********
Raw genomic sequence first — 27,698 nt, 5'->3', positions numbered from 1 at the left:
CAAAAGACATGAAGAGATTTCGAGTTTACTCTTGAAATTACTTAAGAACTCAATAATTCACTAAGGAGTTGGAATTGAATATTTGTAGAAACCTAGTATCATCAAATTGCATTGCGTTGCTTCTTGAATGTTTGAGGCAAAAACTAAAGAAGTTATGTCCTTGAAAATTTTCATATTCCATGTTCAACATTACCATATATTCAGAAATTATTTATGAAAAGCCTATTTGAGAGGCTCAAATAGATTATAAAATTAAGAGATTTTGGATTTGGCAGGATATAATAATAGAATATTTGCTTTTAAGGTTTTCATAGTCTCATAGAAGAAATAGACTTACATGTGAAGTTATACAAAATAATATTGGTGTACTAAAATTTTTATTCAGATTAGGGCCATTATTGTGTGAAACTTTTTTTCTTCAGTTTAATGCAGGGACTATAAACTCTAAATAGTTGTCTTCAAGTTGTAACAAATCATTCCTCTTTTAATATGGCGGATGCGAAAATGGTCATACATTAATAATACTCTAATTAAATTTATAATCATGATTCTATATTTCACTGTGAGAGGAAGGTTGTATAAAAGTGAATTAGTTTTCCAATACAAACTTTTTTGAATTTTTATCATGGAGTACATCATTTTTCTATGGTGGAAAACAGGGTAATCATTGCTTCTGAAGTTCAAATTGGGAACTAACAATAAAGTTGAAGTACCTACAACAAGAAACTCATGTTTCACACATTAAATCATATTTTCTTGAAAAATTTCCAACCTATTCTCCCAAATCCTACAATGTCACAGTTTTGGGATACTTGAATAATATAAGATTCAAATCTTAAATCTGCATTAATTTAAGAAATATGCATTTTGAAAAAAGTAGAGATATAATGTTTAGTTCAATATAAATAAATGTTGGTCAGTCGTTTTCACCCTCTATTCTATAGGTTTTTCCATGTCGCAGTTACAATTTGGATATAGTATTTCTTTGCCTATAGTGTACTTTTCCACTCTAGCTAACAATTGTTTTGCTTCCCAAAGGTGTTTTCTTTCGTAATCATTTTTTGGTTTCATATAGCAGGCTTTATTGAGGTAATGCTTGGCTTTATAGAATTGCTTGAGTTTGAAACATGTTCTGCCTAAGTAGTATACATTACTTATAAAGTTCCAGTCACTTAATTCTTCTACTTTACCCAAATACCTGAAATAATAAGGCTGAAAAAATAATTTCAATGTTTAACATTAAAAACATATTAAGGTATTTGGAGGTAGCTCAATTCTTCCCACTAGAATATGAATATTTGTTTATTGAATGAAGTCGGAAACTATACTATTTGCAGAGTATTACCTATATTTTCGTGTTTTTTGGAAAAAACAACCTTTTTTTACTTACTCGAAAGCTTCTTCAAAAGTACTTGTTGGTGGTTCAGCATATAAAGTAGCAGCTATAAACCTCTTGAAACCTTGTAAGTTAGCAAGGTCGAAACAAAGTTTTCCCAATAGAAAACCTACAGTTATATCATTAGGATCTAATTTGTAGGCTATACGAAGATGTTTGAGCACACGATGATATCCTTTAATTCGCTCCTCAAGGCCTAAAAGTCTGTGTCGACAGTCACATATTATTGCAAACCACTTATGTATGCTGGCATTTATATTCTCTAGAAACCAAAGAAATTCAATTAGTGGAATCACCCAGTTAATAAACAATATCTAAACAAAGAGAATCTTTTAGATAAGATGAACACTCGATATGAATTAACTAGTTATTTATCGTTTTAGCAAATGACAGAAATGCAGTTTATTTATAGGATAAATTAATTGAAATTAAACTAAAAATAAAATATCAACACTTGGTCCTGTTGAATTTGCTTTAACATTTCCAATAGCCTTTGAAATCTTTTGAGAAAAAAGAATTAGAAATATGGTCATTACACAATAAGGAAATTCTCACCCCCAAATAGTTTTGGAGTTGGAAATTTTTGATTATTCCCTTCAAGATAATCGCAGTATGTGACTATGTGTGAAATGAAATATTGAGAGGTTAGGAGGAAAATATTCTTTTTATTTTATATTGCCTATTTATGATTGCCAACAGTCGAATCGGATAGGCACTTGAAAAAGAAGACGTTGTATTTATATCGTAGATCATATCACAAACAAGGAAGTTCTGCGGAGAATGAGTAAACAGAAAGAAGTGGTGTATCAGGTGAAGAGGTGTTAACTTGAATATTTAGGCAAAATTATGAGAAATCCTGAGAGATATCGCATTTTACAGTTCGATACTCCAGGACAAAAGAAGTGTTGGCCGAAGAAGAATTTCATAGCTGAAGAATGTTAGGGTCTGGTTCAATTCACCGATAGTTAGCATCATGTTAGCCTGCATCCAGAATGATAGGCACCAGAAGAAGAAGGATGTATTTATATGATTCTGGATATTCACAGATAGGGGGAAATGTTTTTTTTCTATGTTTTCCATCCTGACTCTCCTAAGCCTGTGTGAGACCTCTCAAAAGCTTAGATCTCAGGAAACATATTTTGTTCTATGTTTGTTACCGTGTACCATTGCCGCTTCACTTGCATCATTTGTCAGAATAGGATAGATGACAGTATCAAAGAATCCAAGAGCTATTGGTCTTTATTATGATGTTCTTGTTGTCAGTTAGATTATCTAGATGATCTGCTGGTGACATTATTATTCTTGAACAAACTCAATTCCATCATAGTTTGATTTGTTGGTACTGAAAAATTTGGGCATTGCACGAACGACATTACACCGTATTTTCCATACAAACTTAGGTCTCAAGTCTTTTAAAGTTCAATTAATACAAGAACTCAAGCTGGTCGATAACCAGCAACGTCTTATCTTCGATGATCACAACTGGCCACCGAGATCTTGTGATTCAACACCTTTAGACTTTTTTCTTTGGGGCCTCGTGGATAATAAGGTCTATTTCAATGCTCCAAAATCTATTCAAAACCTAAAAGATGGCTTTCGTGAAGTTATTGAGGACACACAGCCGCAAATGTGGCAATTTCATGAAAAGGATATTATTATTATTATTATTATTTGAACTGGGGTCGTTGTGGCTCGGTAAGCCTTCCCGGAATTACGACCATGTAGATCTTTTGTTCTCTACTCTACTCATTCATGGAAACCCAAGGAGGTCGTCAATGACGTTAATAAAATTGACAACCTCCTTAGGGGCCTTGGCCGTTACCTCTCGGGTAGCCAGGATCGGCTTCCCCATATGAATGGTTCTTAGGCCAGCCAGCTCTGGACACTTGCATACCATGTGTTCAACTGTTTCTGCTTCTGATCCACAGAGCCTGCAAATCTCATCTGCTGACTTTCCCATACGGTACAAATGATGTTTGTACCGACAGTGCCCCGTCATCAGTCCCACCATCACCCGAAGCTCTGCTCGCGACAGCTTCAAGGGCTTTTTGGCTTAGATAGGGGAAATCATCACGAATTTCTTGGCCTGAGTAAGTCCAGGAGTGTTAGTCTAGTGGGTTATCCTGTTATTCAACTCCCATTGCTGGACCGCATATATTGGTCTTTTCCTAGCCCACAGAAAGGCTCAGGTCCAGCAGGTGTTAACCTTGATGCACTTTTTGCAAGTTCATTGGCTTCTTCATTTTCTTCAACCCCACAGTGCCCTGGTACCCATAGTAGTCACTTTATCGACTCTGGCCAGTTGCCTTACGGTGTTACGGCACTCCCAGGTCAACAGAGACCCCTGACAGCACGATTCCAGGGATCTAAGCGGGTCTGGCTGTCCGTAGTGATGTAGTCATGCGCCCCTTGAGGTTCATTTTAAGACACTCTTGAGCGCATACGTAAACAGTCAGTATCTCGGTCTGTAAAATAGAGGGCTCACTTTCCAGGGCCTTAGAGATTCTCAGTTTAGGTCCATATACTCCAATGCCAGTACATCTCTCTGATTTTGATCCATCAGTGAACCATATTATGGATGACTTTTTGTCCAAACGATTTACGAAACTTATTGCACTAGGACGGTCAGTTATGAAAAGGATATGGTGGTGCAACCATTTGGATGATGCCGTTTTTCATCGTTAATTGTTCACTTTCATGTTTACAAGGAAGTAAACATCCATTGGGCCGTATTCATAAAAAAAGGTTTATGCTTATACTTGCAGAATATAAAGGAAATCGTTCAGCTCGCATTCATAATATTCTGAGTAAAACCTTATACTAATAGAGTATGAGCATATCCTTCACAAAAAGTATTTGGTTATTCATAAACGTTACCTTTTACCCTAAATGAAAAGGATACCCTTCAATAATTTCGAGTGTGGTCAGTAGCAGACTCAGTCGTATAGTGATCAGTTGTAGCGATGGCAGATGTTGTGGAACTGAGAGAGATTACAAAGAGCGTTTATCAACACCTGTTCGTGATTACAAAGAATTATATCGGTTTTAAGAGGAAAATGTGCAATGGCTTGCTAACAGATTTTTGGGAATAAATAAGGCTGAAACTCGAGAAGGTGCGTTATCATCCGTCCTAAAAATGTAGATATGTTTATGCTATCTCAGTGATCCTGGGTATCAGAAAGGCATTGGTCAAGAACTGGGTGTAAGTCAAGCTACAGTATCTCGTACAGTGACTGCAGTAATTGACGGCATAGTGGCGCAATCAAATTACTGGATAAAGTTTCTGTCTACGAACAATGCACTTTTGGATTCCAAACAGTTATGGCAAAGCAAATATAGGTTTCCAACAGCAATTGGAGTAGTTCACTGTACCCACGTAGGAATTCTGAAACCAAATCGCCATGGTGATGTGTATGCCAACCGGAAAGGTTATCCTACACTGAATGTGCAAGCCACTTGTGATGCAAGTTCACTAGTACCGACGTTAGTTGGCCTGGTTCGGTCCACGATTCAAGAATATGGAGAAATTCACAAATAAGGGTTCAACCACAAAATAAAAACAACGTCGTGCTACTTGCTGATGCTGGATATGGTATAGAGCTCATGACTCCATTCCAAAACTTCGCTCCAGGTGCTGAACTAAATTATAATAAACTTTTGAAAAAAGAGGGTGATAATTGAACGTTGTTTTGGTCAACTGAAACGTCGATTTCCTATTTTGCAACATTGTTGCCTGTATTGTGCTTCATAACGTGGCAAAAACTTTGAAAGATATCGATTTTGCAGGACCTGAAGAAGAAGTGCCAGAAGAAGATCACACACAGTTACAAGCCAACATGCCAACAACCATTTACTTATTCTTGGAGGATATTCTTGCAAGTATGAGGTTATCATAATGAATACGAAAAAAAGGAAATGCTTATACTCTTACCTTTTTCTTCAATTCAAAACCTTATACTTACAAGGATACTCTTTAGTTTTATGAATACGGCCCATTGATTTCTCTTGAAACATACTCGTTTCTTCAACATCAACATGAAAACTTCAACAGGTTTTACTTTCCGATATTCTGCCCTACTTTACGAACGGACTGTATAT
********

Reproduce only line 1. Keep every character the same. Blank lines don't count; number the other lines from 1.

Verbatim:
Raw genomic sequence first — 27,698 nt, 5'->3', positions numbered from 1 at the left: